I have a new mantra lately. It’s “Let the best organizer(s) win”. To me this is sort of the essence of democracy. The people who can best organize people and get the widest support should be our leaders. The reason I am myself a UAW member and that I am such a vocal and consistent supporter of the labor movement is that I understand that, without the organizational power of working men and women who come together in a union, their views will never be heard, represented, or reflected in policies and laws that impact their lives. Simply put, we NEED strong unions who organize effectively for these things.
It’s quite clear that Ms. Herbart had done her work organizing. As an Executive Committee member, I received at two-page color flyer in the mail this week from “Herbart for DNC”. The flyer made clear that it was not sent using union funds. But it’s also very clear that this was something that cost a significant amount of money to do given that it was likely sent to the homes of several hundred members. While that’s a bit of a red flag for me, it shows that Ms. Herbart is able to organize – in the case through fundraising and building a committee to promote her candidacy.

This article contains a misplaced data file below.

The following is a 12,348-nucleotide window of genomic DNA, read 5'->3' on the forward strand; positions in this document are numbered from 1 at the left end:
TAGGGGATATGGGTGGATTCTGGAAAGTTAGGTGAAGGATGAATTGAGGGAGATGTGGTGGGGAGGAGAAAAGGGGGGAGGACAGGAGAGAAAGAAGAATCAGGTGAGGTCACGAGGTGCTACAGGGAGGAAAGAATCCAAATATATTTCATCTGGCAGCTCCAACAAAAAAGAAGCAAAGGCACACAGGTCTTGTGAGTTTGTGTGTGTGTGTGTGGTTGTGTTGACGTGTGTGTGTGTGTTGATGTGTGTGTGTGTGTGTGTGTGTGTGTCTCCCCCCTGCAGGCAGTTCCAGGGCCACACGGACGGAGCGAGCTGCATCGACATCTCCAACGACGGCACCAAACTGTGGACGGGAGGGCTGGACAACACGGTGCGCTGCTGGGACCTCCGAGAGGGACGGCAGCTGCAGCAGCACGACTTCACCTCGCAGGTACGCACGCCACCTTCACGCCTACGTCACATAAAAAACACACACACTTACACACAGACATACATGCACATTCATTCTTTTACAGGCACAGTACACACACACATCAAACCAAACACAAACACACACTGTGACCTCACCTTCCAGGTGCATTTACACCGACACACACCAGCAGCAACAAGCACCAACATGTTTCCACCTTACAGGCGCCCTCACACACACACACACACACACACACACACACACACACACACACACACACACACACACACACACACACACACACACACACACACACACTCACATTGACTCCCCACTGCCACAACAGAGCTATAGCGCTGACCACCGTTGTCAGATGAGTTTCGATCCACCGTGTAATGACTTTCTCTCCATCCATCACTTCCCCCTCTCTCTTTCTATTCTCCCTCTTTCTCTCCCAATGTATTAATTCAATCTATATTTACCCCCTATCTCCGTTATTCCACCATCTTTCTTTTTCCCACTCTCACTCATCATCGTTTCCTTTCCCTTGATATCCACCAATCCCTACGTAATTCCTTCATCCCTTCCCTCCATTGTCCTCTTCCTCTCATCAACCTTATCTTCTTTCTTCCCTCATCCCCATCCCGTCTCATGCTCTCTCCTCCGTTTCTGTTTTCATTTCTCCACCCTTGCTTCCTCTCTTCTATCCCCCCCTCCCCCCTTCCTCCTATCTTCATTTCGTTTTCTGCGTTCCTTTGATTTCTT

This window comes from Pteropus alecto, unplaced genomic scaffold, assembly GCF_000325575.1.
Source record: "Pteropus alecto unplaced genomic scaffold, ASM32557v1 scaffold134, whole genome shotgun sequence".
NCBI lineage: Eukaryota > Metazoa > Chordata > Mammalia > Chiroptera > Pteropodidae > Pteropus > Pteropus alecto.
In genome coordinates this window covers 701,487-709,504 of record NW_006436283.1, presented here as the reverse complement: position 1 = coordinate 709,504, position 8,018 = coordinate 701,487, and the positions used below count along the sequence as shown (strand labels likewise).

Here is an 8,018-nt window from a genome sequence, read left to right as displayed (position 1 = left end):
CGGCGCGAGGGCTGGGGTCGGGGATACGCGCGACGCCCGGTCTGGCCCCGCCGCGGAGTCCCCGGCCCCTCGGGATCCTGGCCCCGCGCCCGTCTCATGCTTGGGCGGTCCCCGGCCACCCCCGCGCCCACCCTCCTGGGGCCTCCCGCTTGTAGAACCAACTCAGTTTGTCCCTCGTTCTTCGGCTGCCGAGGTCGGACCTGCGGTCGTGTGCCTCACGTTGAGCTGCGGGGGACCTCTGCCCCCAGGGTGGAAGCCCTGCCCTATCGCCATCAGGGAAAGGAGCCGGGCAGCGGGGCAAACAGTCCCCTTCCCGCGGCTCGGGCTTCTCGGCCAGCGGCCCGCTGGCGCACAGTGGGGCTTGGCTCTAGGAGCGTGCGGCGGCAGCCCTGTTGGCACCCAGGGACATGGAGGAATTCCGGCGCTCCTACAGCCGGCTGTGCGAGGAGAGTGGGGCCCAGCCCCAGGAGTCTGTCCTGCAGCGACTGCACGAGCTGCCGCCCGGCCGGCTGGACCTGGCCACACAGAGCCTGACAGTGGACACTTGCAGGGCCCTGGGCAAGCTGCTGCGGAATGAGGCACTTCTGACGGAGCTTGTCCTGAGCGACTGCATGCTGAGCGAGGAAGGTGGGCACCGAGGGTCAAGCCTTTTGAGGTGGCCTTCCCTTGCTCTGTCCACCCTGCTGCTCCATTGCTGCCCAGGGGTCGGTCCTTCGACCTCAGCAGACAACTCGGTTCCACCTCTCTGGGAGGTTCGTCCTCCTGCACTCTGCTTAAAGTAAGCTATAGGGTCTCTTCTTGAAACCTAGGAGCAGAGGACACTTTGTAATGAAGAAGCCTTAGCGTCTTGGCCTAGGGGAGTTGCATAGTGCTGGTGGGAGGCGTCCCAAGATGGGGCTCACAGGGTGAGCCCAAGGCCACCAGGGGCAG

While I firmly believe that in a true democracy we should “Let the best organizer(s) win”, I also believe that once we have power, we have an obligation to use the power wisely. That’s particularly true within the Democratic Party at this moment in time. We face an unprecedented national emergency under the presidency of Donald Trump and we are reeling from the internal divisions that arose during the Democratic presidential primary. It is essential that we work together in fighting our political opponents who make that more and more difficult through gerrymandering and voter suppression. We have to win by bigger margins than ever before just to squeak out a victory.